“However, laudable as these achievements are, the current state of the nation is a clear indication that these efforts have been insufficient in dealing with our national problems; they have been unable to address the underlying problems of the Nigerian nation.  At best, these efforts bought the administration some time to stabilise the nation’s condition from a volatile state, as pain relievers can help stabilise a patient in critical condition so that the underlying condition can be treated.

“The major limitation of the administration of President Muhammadu Buhari has been the failure to appreciate the fact that the problems of Nigeria are more deeply rooted than these honest efforts can reach, and that what is required is a holistic and systematic approach to governance.

“Unfortunately, after winning re-election in 2019, rather than do a deep dive to address the fundamental causes of our national malady by dealing with the root causes of insecurity, corruption and joblessness, the administration of President Muhammadu Buhari decided to treat more symptoms by broadening its agenda. The president’s Next Level Agenda widened the focus from a three-point to a nine-point agenda.”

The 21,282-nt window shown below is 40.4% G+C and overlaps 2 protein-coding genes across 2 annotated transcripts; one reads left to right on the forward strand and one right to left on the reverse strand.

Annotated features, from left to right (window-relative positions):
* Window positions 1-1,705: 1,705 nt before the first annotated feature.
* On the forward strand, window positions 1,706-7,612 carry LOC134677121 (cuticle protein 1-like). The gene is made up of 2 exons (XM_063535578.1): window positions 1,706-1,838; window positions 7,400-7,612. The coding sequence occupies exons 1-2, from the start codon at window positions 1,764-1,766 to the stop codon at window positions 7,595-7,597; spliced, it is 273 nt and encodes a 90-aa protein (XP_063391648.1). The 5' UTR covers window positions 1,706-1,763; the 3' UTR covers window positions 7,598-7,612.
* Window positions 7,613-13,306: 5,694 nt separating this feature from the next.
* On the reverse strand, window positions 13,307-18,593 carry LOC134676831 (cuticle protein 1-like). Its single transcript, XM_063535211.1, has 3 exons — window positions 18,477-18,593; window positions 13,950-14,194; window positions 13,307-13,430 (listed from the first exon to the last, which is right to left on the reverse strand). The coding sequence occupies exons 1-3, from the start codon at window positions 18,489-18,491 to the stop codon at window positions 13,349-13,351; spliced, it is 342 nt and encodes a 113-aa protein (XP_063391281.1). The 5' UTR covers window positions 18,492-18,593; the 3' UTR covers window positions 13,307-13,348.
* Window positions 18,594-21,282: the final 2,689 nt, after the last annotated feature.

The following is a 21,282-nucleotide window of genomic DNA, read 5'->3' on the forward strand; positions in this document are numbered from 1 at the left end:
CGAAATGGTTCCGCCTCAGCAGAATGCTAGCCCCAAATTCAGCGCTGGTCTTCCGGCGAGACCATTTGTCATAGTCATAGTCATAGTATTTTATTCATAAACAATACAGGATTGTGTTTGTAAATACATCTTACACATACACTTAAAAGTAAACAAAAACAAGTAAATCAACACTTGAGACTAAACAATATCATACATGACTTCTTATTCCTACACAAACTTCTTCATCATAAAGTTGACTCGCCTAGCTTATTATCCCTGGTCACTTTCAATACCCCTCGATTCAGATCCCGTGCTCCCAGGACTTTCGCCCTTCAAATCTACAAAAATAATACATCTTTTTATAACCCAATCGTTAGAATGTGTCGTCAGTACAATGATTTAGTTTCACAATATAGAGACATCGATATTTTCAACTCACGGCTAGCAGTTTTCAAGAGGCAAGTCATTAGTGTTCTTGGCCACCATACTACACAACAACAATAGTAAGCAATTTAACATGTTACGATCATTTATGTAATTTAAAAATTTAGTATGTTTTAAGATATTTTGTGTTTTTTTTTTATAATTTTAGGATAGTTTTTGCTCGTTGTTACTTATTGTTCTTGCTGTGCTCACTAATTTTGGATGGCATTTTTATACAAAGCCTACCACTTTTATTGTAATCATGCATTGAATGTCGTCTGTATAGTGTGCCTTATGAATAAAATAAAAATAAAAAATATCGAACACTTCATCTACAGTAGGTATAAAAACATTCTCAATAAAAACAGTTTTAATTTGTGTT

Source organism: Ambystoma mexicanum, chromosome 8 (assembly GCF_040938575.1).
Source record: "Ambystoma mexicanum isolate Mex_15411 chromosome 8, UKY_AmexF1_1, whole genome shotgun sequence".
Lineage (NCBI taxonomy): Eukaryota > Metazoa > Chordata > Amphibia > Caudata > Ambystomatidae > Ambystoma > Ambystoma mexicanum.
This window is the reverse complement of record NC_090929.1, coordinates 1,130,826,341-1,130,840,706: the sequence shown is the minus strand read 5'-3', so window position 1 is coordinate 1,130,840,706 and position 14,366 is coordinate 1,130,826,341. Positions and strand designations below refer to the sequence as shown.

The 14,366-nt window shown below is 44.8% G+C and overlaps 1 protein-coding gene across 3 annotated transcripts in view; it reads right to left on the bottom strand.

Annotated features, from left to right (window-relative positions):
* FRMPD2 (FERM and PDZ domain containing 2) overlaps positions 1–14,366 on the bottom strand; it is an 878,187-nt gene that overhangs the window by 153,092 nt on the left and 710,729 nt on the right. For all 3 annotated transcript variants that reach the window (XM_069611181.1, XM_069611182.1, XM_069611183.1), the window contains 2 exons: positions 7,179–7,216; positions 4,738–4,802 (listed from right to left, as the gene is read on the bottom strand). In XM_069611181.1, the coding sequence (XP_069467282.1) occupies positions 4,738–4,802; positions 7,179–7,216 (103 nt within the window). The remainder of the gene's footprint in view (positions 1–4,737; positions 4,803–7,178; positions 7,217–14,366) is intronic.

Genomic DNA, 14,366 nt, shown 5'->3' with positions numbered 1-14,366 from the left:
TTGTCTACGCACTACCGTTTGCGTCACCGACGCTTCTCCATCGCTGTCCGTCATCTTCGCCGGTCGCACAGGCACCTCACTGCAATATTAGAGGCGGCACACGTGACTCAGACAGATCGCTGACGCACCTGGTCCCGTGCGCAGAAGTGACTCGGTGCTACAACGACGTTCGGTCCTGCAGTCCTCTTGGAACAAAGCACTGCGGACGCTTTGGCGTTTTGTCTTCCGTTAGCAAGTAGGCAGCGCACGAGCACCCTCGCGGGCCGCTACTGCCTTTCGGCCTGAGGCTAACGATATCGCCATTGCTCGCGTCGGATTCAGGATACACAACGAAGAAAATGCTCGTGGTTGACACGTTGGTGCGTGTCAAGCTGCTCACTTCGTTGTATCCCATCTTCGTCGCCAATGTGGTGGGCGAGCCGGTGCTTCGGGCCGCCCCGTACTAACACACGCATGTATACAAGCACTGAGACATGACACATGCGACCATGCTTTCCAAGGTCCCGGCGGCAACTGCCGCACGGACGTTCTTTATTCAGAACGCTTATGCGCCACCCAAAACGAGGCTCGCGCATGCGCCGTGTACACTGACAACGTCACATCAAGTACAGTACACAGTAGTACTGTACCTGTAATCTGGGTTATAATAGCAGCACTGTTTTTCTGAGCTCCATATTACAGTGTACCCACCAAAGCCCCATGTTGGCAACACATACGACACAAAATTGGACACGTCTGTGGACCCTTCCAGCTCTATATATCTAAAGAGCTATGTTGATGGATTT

Paraphrasing the words of W. B. Yeats popularised by Chinua Achebe, Bakare described the nation as being in a state where “things are falling apart; the centre cannot hold; mere anarchy is loosed upon our land.”

He lamented that “years after the government assured Nigerians that Boko Haram had been ‘technically defeated,’ we are once again confronted with entire villages being overrun by terrorists…While I commend the bravery of our armed forces, the worsening security situation is an indication that our approach to security governance is simply superficial and inadequate to deal with the root causes of the problem.”

Bakare said the “start-up kidnap industry has secured funding and has now scaled”, adding that if schools “degenerate into kidnap hotbeds on this administration’s watch, not even the school feeding programme can encourage over 10 million out-of-school children to enrol in a school.”

Bakare warned that if urgent, “decisive action is not taken, insecurity may be the second-term curse of the current administration.”